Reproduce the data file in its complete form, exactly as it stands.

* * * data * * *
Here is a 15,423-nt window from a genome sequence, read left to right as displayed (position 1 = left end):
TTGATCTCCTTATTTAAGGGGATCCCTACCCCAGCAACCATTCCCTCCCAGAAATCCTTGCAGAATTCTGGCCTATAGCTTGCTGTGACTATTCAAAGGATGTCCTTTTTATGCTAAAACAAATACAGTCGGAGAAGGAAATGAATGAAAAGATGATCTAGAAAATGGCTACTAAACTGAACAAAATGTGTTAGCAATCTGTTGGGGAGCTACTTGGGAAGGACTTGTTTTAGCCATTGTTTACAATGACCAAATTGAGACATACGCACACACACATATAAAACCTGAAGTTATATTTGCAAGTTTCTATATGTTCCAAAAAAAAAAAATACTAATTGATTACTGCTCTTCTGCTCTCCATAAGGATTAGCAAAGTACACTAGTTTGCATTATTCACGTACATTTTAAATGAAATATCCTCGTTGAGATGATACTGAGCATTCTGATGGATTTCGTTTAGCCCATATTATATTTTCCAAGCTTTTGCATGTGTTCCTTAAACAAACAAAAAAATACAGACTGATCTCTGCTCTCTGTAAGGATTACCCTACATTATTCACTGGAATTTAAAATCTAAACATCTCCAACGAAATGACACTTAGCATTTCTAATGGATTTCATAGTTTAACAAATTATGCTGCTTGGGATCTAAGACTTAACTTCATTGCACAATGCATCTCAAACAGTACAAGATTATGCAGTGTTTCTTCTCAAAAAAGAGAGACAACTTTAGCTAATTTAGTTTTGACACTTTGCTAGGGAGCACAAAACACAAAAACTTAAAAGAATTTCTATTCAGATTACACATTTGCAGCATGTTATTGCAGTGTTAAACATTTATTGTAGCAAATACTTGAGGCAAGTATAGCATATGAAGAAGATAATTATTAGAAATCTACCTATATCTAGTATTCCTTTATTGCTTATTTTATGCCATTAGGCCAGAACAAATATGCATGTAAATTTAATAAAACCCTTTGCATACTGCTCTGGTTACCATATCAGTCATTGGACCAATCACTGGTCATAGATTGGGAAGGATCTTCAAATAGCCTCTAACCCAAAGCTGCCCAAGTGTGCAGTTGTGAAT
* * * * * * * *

Here is a 15,423-nt window from a genome sequence, read left to right as displayed (position 1 = left end):
TTGATCTCCTTATTTAAGGGGATCCCTACCCCAGCAACCATTCCCTCCCAGAAATCCTTGCAGAATTCTGGCCTATAGCTTGCTGTGACTATTCAAAGGATGTCCTTTTTATGCTAAAACAAATACAGTCGGAGAAGGAAATGAATGAAAAGATGATCTAGAAAATGGCTACTAAACTGAACAAAATGTGTTAGCAATCTGTTGGGGAGCTACTTGGGAAGGACTTGTTTTAGCCATTGTTTACAATGACCAAATTGAGACATACGCACACACACATATAAAACCTGAAGTTATATTTGCAAGTTTCTATATGTTCCAAAAAAAAAAAATACTAATTGATTACTGCTCTTCTGCTCTCCATAAGGATTAGCAAAGTACACTAGTTTGCATTATTCACGTACATTTTAAATGAAATATCCTCGTTGAGATGATACTGAGCATTCTGATGGATTTCGTTTAGCCCATATTATATTTTCCAAGCTTTTGCATGTGTTCCTTAAACAAACAAAAAAATACAGACTGATCTCTGCTCTCTGTAAGGATTACCCTACATTATTCACTGGAATTTAAAATCTAAACATCTCCAACGAAATGACACTTAGCATTTCTAATGGATTTCATAGTTTAACAAATTATGCTGCTTGGGATCTAAGACTTAACTTCATTGCACAATGCATCTCAAACAGTACAAGATTATGCAGTGTTTCTTCTCAAAAAAGAGAGACAACTTTAGCTAATTTAGTTTTGACACTTTGCTAGGGAGCACAAAACACAAAAACTTAAAAGAATTTCTATTCAGATTACACATTTGCAGCATGTTATTGCAGTGTTAAACATTTATTGTAGCAAATACTTGAGGCAAGTATAGCATATGAAGAAGATAATTATTAGAAATCTACCTATATCTAGTATTCCTTTATTGCTTATTTTATGCCATTAGGCCAGAACAAATATGCATGTAAATTTAATAAAACCCTTTGCATACTGCTCTGGTTACCATATCAGTCATTGGACCAATCACTGGTCATAGATTGGGAAGGATCTTCAAATAGCCTCTAACCCAAAGCTGCCCAAGTGTGCAGTTGTGAAT